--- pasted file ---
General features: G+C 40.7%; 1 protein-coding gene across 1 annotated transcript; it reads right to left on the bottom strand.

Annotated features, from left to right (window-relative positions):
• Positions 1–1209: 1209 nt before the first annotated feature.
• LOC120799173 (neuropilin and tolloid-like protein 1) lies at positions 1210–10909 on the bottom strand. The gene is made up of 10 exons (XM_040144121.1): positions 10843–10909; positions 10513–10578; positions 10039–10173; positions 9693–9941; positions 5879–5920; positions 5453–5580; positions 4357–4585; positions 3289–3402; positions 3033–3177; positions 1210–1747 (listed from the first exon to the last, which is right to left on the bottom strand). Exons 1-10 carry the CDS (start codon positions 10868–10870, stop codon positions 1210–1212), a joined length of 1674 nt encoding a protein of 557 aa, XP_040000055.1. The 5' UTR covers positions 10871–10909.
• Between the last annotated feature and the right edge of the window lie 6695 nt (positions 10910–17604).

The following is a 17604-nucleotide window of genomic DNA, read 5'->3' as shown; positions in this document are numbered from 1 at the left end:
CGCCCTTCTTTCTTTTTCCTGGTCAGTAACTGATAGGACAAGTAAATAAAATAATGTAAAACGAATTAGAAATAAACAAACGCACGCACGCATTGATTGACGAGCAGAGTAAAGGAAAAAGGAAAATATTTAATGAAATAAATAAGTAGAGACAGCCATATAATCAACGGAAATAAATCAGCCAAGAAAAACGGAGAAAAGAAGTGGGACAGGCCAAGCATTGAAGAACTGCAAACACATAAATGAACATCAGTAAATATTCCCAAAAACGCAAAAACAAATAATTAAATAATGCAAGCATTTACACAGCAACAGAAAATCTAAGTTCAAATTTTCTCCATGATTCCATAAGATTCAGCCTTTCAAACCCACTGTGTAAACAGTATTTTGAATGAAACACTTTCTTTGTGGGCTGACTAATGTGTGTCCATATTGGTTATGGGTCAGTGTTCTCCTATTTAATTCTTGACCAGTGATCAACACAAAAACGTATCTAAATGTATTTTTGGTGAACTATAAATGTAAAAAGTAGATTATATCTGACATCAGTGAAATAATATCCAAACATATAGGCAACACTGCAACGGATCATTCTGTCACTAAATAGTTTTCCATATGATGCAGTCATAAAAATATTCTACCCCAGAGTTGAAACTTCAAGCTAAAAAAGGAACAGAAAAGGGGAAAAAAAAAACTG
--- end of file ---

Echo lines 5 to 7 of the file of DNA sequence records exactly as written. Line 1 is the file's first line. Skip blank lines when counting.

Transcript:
• Between the last annotated feature and the right edge of the window lie 6695 nt (positions 10910–17604).

The following is a 17604-nucleotide window of genomic DNA, read 5'->3' as shown; positions in this document are numbered from 1 at the left end:
CGCCCTTCTTTCTTTTTCCTGGTCAGTAACTGATAGGACAAGTAAATAAAATAATGTAAAACGAATTAGAAATAAACAAACGCACGCACGCATTGATTGACGAGCAGAGTAAAGGAAAAAGGAAAATATTTAATGAAATAAATAAGTAGAGACAGCCATATAATCAACGGAAATAAATCAGCCAAGAAAAACGGAGAAAAGAAGTGGGACAGGCCAAGCATTGAAGAACTGCAAACACATAAATGAACATCAGTAAATATTCCCAAAAACGCAAAAACAAATAATTAAATAATGCAAGCATTTACACAGCAACAGAAAATCTAAGTTCAAATTTTCTCCATGATTCCATAAGATTCAGCCTTTCAAACCCACTGTGTAAACAGTATTTTGAATGAAACACTTTCTTTGTGGGCTGACTAATGTGTGTCCATATTGGTTATGGGTCAGTGTTCTCCTATTTAATTCTTGACCAGTGATCAACACAAAAACGTATCTAAATGTATTTTTGGTGAACTATAAATGTAAAAAGTAGATTATATCTGACATCAGTGAAATAATATCCAAACATATAGGCAACACTGCAACGGATCATTCTGTCACTAAATAGTTTTCCATATGATGCAGTCATAAAAATATTCTACCCCAGAGTTGAAACTTCAAGCTAAAAAAGGAACAGAAAAGGGGAAAAAAAAAACTG